More than 100 talented young Britons are poised to put in the linguistic performance of a lifetime this week at the grand final of the country’s only national Mandarin speaking competition for UK schools.
Now in its fourteenth year, the HSBC/British Council Mandarin Speaking Competition aims to encourage greater interest in Chinese language and culture and sees young, non-native Mandarin Chinese speakers from across the country battle it out in a bid to win the trip of a lifetime to China.
With China recognised as the world’s second biggest economy, Mandarin Chinese is vital to the UK’s future prosperity. British parents also see it as being the most beneficial non-European language for their children to learn, according to recent research commissioned for the Mandarin Excellence Programme – a new Department for Education funded programme which will see at least 5,000 young people in England on track towards a high level of fluency in Mandarin Chinese by 2020.
And while uptake of Mandarin in UK schools is growing, Mandarin Chinese GCSEs currently make up around one per cent of overall language GCSEs taken. Last year, just over 3,500 Mandarin Chinese GCSEs were sat in England compared to around 140,000 French GCSEs.
School Standards Minister Nick Gibb said: “Studying Mandarin Chinese is both personally enriching for students and a useful means of boosting future career prospects in our globally competitive economy. Thanks to the Mandarin Excellence Programme we are funding, thousands of students will be on track to a high level of fluency in the language in the coming years.
“This competition provides an excellent platform for pupils to show what can be achieved through studying Mandarin Chinese at school, and I congratulate them on reaching this stage.”
Mark Herbert, Head of Schools Programmes at the British Council said:“Mandarin Chinese matters – both to the UK’s future prosperity and to the personal career opportunities of those who speak it. Without more people in our workforce who can understand and communicate effectively with one of the world’s biggest economies, there’s a real risk that the UK will struggle to remain competitive on the world stage.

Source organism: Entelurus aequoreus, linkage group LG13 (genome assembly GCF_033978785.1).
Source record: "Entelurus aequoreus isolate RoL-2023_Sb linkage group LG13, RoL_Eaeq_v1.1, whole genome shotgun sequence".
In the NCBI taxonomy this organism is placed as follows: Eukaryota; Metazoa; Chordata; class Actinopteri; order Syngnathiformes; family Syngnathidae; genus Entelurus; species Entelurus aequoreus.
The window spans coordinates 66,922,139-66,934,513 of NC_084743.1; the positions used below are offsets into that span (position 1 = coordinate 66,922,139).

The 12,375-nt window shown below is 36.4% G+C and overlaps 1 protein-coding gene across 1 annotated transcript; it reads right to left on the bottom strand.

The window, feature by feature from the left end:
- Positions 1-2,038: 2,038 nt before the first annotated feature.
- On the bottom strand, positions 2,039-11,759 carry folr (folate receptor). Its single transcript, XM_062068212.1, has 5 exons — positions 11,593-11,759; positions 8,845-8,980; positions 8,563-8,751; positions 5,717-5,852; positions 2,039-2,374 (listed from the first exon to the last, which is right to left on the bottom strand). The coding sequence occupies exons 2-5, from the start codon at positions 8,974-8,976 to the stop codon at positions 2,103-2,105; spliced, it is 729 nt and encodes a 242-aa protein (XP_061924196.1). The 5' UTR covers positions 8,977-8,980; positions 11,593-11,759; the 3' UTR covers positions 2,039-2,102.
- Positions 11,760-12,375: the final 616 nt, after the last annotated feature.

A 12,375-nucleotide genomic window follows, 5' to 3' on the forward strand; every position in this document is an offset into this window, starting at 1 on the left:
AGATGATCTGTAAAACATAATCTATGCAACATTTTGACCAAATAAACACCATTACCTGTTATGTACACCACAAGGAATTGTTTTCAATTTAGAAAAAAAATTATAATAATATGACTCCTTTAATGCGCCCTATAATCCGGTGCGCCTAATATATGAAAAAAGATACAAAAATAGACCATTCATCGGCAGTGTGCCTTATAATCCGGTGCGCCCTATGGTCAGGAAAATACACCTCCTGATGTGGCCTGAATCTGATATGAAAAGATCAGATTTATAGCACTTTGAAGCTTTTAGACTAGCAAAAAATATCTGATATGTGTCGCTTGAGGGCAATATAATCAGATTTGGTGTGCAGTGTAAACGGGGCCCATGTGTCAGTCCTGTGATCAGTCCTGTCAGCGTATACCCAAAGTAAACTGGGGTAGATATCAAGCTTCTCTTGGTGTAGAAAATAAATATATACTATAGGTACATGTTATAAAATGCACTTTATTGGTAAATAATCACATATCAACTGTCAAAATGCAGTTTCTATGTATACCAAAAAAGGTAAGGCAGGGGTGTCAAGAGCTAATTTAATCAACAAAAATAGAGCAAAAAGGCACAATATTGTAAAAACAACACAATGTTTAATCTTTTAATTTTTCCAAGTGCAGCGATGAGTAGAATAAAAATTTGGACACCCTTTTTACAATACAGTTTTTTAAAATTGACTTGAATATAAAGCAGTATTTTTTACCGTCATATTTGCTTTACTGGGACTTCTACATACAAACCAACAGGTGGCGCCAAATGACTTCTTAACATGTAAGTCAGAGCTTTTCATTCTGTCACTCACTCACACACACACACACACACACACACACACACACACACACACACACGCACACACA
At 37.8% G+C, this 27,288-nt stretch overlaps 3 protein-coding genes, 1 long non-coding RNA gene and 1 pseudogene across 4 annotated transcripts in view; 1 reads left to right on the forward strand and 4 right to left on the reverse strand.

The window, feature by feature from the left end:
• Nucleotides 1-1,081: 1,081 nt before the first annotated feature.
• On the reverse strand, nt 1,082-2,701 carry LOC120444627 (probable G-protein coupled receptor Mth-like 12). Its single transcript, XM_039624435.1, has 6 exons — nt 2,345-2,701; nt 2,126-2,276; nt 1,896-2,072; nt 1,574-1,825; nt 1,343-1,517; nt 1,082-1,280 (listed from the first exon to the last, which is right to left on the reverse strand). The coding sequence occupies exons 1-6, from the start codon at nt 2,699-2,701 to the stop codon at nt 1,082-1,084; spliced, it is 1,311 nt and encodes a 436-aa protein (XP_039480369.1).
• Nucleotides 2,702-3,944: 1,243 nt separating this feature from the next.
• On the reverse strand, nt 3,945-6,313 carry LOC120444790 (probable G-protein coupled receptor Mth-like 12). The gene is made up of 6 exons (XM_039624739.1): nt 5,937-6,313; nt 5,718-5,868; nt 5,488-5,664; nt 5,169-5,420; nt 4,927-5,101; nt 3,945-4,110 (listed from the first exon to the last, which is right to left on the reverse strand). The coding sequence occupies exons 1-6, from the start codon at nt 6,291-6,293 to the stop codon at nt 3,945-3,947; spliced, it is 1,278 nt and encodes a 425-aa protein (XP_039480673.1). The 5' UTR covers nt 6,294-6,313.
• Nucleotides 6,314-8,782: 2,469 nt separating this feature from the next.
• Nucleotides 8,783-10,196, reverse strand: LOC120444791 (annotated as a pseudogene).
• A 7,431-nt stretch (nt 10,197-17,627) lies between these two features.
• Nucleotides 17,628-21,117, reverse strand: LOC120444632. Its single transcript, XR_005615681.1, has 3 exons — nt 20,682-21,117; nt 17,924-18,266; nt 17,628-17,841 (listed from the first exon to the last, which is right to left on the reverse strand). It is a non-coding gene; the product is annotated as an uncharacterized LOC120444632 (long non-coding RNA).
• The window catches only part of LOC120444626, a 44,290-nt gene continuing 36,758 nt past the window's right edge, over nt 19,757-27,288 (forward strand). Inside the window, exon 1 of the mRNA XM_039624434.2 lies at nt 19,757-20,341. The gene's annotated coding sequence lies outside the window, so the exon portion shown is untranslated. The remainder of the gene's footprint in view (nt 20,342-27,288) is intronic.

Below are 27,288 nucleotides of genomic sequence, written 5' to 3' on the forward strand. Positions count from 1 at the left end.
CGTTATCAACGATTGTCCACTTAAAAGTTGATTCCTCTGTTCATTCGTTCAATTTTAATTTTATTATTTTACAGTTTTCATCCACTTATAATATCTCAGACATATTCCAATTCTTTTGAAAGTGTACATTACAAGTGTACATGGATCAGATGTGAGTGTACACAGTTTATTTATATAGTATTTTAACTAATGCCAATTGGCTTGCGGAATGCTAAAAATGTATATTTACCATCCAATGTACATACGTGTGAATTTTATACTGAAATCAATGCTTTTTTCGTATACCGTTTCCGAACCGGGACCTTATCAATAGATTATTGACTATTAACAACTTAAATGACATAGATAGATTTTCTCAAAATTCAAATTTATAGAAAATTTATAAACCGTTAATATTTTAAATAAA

“On top of that, learning Mandarin is a fascinating process that brings with it a valuable understanding of contemporary and historical Chinese culture. Now more than ever, we need more young people leaving school with a good grasp of Mandarin Chinese in order to successfully work abroad or for multinational businesses here in the UK. This competition is a wonderful celebration of the best of Mandarin teaching and learning across the UK and I hope that more schools will give their pupils the option of learning this vital language.”
Since 2003, over 2,500 young people have entered the competition which has helped inspire hundreds of young people to further their language studies. Regional heats for this year’s competition were held in London and Newcastle in late 2016, with only the best making it through to the final at the British Museum in London. The youngsters come from secondary schools across the country – from Edinburgh to Manchester to London.
They will compete in either the Individual Language Ability or Group Performance section. In the Individual section, contestants give a short presentation in Mandarin, translate sentences from English into Mandarin and are tested on their knowledge of China and Chinese culture. In the Group Performance section, groups of between four and six students perform a piece of drama in Chinese – involving imaginative performances and costumes. The judging panel is made up of native and non-native speakers of Mandarin, from a variety of backgrounds.
Alison Coates, Senior Manager, Global Education and UK Community Investment, HSBC added: “This competition gives young people from around the UK a great opportunity to develop and improve their language skills. We are delighted to continue supporting the competition and encouraging young people to build their language and cultural understanding.”
The British Council and HSBC have joined forces to run the competition since 2003 and have just launched the ‘Year of the Rooster Primary Education Pack’ to help children across the UK celebrate Chinese New Year and learn more about Chinese language and culture. The pack has been sent to every primary school in the country. More widely, the British Council is also encouraging people across the UK to find out why #MandarinMatters in an online drive this week.